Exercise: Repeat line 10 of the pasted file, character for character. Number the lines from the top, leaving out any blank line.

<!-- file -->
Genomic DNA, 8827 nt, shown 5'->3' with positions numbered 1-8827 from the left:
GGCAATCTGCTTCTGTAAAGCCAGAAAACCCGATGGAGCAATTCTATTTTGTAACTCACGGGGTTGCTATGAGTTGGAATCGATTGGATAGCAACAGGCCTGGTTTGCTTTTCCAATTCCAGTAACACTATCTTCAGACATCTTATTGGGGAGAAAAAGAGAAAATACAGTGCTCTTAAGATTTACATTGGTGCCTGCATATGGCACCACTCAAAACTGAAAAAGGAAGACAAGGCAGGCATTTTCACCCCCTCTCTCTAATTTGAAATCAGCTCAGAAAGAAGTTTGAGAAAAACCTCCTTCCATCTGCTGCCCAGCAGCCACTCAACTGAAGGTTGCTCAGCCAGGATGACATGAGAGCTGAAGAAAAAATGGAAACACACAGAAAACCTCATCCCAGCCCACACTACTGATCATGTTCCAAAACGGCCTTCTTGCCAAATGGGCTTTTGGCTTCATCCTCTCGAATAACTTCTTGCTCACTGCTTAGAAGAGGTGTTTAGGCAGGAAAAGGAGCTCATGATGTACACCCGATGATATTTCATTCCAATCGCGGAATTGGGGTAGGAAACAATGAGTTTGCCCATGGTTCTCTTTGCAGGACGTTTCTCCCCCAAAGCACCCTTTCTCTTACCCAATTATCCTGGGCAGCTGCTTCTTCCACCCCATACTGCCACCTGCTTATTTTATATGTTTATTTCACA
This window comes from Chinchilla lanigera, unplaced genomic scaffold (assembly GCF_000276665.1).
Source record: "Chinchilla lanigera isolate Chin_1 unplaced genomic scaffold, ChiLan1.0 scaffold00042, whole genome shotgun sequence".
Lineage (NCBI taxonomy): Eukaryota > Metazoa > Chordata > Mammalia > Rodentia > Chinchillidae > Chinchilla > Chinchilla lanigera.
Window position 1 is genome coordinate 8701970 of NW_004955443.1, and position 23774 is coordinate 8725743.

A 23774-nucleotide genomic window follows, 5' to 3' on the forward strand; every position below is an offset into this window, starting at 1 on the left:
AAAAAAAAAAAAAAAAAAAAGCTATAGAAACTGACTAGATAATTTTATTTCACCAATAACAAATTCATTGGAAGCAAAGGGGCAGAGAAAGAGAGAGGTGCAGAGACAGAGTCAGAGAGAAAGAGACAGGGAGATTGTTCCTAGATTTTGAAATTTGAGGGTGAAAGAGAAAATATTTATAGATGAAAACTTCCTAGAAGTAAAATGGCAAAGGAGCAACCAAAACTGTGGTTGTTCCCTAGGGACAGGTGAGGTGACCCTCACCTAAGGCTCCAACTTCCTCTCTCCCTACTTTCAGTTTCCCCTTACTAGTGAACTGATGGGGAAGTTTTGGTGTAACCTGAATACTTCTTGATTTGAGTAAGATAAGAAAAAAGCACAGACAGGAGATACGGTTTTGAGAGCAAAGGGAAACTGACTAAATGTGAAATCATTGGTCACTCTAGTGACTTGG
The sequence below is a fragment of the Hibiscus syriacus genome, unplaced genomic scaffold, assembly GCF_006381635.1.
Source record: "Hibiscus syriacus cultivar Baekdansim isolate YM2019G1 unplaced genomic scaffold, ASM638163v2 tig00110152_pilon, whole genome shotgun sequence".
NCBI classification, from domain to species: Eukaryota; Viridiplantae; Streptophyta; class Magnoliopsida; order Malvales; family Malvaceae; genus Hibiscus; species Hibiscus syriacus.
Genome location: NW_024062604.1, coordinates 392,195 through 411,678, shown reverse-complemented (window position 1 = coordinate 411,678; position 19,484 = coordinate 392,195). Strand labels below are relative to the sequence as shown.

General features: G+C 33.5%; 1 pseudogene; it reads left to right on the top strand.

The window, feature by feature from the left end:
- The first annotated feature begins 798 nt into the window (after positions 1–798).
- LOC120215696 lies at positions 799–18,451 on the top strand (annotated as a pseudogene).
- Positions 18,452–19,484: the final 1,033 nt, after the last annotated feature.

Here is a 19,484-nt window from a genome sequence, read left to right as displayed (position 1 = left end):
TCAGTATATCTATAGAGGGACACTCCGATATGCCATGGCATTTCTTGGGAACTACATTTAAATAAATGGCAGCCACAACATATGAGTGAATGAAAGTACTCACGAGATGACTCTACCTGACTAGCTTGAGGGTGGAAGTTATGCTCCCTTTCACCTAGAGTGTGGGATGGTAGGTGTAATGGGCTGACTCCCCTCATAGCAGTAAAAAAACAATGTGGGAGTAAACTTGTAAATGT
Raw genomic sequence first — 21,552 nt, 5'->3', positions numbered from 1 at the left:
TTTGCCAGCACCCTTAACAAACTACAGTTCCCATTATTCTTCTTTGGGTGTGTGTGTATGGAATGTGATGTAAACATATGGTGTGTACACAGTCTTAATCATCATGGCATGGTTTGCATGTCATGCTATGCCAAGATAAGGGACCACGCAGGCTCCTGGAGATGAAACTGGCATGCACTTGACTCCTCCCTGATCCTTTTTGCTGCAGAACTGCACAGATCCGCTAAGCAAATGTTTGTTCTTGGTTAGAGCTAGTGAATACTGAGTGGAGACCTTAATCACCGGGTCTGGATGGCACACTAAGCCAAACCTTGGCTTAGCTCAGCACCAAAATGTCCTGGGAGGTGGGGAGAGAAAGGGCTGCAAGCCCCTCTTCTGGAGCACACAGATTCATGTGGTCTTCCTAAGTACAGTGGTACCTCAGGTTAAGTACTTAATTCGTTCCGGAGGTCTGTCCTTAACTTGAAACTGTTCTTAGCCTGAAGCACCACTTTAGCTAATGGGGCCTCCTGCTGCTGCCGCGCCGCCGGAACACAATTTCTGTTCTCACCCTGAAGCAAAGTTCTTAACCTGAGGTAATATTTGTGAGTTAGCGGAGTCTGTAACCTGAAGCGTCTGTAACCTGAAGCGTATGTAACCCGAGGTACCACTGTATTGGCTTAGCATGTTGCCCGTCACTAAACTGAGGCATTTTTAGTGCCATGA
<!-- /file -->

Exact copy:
Source record: "Hibiscus syriacus cultivar Baekdansim isolate YM2019G1 unplaced genomic scaffold, ASM638163v2 tig00110152_pilon, whole genome shotgun sequence".